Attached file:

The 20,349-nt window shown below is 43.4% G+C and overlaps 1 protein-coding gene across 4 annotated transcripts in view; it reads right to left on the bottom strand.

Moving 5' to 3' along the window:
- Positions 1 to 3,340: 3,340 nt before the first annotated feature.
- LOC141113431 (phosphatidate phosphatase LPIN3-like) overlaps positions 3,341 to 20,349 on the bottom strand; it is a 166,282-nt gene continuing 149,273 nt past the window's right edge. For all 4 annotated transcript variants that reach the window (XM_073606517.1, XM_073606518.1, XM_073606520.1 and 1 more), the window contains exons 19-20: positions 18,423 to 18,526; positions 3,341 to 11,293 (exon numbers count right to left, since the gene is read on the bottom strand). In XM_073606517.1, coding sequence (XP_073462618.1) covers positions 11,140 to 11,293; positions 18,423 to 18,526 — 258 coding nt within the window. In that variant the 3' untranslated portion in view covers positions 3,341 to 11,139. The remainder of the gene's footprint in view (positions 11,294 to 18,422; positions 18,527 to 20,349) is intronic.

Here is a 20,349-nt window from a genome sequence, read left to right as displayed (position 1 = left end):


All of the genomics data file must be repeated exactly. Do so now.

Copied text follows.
The 20,349-nt window shown below is 43.4% G+C and overlaps 1 protein-coding gene across 4 annotated transcripts in view; it reads right to left on the bottom strand.

Moving 5' to 3' along the window:
- Positions 1 to 3,340: 3,340 nt before the first annotated feature.
- LOC141113431 (phosphatidate phosphatase LPIN3-like) overlaps positions 3,341 to 20,349 on the bottom strand; it is a 166,282-nt gene continuing 149,273 nt past the window's right edge. For all 4 annotated transcript variants that reach the window (XM_073606517.1, XM_073606518.1, XM_073606520.1 and 1 more), the window contains exons 19-20: positions 18,423 to 18,526; positions 3,341 to 11,293 (exon numbers count right to left, since the gene is read on the bottom strand). In XM_073606517.1, coding sequence (XP_073462618.1) covers positions 11,140 to 11,293; positions 18,423 to 18,526 — 258 coding nt within the window. In that variant the 3' untranslated portion in view covers positions 3,341 to 11,139. The remainder of the gene's footprint in view (positions 11,294 to 18,422; positions 18,527 to 20,349) is intronic.

Here is a 20,349-nt window from a genome sequence, read left to right as displayed (position 1 = left end):